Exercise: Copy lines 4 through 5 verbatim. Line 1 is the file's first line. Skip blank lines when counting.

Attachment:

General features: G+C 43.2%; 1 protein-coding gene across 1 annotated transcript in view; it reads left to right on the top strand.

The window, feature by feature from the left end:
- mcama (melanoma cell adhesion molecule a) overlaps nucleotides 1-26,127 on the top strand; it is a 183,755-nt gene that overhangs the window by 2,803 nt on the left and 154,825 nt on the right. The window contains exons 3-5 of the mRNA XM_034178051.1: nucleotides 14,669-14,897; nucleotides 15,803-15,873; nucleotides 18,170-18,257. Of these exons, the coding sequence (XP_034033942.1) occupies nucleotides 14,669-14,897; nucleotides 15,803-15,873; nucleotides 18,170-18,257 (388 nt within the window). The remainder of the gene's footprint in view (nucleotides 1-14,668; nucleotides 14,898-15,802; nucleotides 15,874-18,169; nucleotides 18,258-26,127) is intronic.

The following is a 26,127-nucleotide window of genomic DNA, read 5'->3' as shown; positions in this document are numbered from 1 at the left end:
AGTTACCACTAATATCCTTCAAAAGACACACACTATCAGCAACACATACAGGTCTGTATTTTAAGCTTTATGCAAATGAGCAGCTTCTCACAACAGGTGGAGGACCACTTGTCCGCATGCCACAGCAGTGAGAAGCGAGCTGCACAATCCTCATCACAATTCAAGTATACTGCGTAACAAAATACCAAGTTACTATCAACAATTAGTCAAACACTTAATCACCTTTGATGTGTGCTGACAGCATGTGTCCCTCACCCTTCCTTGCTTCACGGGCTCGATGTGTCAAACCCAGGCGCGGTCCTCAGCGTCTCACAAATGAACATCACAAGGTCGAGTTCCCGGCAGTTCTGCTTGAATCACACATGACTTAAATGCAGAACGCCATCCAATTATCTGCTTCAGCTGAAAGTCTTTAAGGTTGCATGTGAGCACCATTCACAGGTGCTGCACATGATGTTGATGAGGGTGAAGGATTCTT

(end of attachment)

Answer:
The following is a 26,127-nucleotide window of genomic DNA, read 5'->3' as shown; positions in this document are numbered from 1 at the left end:
AGTTACCACTAATATCCTTCAAAAGACACACACTATCAGCAACACATACAGGTCTGTATTTTAAGCTTTATGCAAATGAGCAGCTTCTCACAACAGGTGGAGGACCACTTGTCCGCATGCCACAGCAGTGAGAAGCGAGCTGCACAATCCTCATCACAATTCAAGTATACTGCGTAACAAAATACCAAGTTACTATCAACAATTAGTCAAACACTTAATCACCTTTGATGTGTGCTGACAGCATGTGTCCCTCACCCTTCCTTGCTTCACGGGCTCGATGTGTCAAACCCAGGCGCGGTCCTCAGCGTCTCACAAATGAACATCACAAGGTCGAGTTCCCGGCAGTTCTGCTTGAATCACACATGACTTAAATGCAGAACGCCATCCAATTATCTGCTTCAGCTGAAAGTCTTTAAGGTTGCATGTGAGCACCATTCACAGGTGCTGCACATGATGTTGATGAGGGTGAAGGATTCTT